Kenyan Bond Yields at 14-Month Lows as Rate Cap Hurts Stocks

  • Investors flocking to safety of debt as share index tumbles
  • Bonds return 6.7 percent this quarter as banks boost holdings

Yields on Kenyan government bonds dropped to the lowest in 14 months after a new law capping interest rates charged by commercial banks sparked a stock market slump, sending investors scurrying for the safety of fixed-income securities.

Kenyan shilling debt has returned 6.7 percent this quarter, compared with the 3.9 percent average return of high-yield local-currency sovereign debt monitored by Bloomberg. The benchmark stock index plunged 9.2 percent in the period. Average yields on Kenyan notes dropped to 13.12 percent on Monday, the lowest since Aug. 20 and down from a record 16.41 percent in October, according to Bloomberg indexes.

“Yields on government securities are falling because everyone is trying to buy them,” Alexander Muiruri, head of fixed income at Nairobi-based Kestrel Capital, said via e-mail.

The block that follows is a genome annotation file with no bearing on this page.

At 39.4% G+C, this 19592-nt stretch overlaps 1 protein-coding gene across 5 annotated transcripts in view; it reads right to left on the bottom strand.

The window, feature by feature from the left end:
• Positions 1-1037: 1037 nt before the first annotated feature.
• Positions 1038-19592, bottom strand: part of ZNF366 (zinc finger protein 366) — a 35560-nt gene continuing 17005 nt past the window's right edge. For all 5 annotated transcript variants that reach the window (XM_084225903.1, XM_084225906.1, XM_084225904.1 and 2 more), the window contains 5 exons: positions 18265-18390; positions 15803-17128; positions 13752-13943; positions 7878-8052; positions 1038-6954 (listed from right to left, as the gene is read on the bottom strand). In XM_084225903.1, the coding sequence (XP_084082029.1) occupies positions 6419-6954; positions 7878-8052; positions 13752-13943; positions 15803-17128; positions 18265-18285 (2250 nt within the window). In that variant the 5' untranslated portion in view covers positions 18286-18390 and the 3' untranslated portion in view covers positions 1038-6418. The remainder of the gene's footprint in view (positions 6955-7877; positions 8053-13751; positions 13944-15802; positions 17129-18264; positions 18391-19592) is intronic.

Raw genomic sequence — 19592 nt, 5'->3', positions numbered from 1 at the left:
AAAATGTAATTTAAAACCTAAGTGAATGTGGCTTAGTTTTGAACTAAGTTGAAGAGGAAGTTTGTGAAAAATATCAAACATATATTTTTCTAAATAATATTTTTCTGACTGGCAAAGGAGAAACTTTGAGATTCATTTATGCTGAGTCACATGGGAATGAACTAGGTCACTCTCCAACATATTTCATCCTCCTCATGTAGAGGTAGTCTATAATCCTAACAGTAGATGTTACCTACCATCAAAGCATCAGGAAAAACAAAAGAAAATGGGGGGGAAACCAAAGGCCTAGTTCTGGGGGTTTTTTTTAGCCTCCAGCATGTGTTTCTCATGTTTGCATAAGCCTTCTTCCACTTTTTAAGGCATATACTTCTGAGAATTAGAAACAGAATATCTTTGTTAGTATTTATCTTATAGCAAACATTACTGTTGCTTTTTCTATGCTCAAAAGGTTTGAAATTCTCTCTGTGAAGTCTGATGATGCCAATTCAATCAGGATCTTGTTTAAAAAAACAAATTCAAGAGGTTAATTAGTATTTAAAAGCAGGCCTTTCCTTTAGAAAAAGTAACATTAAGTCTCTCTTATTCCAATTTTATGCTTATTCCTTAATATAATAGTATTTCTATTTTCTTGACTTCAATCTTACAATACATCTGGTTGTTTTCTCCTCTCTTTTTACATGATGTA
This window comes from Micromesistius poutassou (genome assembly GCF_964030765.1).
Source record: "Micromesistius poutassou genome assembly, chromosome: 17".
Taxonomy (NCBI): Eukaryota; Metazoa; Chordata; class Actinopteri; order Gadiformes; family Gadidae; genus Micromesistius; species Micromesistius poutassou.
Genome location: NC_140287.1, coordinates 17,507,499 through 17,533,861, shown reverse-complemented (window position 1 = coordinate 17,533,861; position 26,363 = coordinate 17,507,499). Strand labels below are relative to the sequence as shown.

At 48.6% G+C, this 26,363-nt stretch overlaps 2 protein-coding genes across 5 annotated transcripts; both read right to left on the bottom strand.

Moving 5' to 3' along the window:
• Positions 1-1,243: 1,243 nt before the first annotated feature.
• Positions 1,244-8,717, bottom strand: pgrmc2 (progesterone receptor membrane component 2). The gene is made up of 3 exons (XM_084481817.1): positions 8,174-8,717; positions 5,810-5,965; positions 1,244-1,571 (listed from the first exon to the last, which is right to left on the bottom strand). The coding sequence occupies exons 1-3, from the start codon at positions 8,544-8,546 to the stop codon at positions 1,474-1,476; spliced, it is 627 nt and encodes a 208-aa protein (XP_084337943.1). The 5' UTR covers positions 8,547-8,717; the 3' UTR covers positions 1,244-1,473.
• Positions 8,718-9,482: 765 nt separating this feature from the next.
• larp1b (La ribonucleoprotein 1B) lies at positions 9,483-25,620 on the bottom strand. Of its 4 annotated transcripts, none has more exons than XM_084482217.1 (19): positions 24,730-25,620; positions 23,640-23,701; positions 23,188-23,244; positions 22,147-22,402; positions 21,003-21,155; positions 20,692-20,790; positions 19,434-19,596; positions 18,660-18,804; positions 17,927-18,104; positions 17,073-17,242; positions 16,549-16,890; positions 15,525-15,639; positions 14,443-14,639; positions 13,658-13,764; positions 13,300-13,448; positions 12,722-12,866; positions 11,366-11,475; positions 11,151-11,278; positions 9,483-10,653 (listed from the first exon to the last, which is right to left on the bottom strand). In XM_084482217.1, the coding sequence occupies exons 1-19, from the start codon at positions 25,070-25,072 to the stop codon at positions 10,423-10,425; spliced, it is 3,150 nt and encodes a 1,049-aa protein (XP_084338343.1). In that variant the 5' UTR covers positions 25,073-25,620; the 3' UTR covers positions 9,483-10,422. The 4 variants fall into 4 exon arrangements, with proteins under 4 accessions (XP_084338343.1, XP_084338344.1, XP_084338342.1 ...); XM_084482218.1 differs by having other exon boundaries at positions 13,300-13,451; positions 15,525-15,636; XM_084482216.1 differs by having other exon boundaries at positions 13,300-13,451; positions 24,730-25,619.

Kenyan President Uhuru Kenyatta’s government last month capped lending rates at 400 basis points above the benchmark central bank rate, currently at 10.5 percent. With profitability of lenders under threat, investors dumped bank stocks, sending the Nairobi Securities Exchange All Share Index to a near-three-year low on Sept. 5. Then of the 11 lenders listed on the exchange have dropped since Aug. 24, when the law was enacted.

Banks are the biggest buyers of government bonds, holding 54.4 percent of the 1.8 trillion shillings ($17.8 billion) of total debt, according to central bank data. They have increased holdings by 10 billion shillings since the law was passed.

Yields on benchmark securities due January 2024 dropped eight basis points on Monday to 13.52 percent. The Share Index gained 0.5 percent by 12:42 p.m. in Nairobi, the capital.

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